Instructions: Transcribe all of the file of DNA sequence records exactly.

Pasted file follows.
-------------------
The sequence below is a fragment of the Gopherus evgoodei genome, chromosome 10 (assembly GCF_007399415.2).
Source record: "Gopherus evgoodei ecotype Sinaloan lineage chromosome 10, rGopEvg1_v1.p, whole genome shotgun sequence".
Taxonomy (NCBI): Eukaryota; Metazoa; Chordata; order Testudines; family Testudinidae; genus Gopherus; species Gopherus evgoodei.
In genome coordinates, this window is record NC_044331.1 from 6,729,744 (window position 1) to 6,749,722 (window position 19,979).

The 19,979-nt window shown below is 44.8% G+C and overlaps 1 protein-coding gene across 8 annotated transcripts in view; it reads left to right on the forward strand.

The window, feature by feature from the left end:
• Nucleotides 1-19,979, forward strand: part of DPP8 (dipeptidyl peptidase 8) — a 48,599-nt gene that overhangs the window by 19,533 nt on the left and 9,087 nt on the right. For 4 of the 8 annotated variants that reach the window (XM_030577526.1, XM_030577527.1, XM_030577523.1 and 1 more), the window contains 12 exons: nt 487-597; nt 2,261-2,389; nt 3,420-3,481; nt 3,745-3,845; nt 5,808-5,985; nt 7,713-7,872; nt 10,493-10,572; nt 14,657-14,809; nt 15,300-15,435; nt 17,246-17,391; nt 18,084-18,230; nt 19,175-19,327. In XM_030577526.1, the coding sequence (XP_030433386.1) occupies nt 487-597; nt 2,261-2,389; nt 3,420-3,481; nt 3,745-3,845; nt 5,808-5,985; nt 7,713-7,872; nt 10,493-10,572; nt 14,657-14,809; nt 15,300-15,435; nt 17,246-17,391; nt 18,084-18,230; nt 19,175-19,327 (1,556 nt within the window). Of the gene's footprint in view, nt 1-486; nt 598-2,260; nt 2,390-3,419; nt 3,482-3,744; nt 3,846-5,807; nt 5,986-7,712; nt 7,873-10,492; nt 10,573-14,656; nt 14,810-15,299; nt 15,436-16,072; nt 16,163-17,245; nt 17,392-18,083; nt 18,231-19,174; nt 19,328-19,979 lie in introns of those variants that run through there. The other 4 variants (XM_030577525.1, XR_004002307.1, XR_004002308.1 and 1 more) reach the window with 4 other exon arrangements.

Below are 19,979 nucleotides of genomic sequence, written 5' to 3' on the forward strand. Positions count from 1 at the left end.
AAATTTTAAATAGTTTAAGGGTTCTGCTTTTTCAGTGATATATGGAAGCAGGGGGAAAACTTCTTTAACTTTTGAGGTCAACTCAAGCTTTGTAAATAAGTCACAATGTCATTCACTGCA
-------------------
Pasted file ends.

The sequence below is a fragment of the Gopherus evgoodei genome, chromosome 10 (assembly GCF_007399415.2).
Source record: "Gopherus evgoodei ecotype Sinaloan lineage chromosome 10, rGopEvg1_v1.p, whole genome shotgun sequence".
Taxonomy (NCBI): Eukaryota; Metazoa; Chordata; order Testudines; family Testudinidae; genus Gopherus; species Gopherus evgoodei.
In genome coordinates, this window is record NC_044331.1 from 6,729,744 (window position 1) to 6,749,722 (window position 19,979).

The 19,979-nt window shown below is 44.8% G+C and overlaps 1 protein-coding gene across 8 annotated transcripts in view; it reads left to right on the forward strand.

The window, feature by feature from the left end:
• Nucleotides 1-19,979, forward strand: part of DPP8 (dipeptidyl peptidase 8) — a 48,599-nt gene that overhangs the window by 19,533 nt on the left and 9,087 nt on the right. For 4 of the 8 annotated variants that reach the window (XM_030577526.1, XM_030577527.1, XM_030577523.1 and 1 more), the window contains 12 exons: nt 487-597; nt 2,261-2,389; nt 3,420-3,481; nt 3,745-3,845; nt 5,808-5,985; nt 7,713-7,872; nt 10,493-10,572; nt 14,657-14,809; nt 15,300-15,435; nt 17,246-17,391; nt 18,084-18,230; nt 19,175-19,327. In XM_030577526.1, the coding sequence (XP_030433386.1) occupies nt 487-597; nt 2,261-2,389; nt 3,420-3,481; nt 3,745-3,845; nt 5,808-5,985; nt 7,713-7,872; nt 10,493-10,572; nt 14,657-14,809; nt 15,300-15,435; nt 17,246-17,391; nt 18,084-18,230; nt 19,175-19,327 (1,556 nt within the window). Of the gene's footprint in view, nt 1-486; nt 598-2,260; nt 2,390-3,419; nt 3,482-3,744; nt 3,846-5,807; nt 5,986-7,712; nt 7,873-10,492; nt 10,573-14,656; nt 14,810-15,299; nt 15,436-16,072; nt 16,163-17,245; nt 17,392-18,083; nt 18,231-19,174; nt 19,328-19,979 lie in introns of those variants that run through there. The other 4 variants (XM_030577525.1, XR_004002307.1, XR_004002308.1 and 1 more) reach the window with 4 other exon arrangements.

Below are 19,979 nucleotides of genomic sequence, written 5' to 3' on the forward strand. Positions count from 1 at the left end.
AAATTTTAAATAGTTTAAGGGTTCTGCTTTTTCAGTGATATATGGAAGCAGGGGGAAAACTTCTTTAACTTTTGAGGTCAACTCAAGCTTTGTAAATAAGTCACAATGTCATTCACTGCA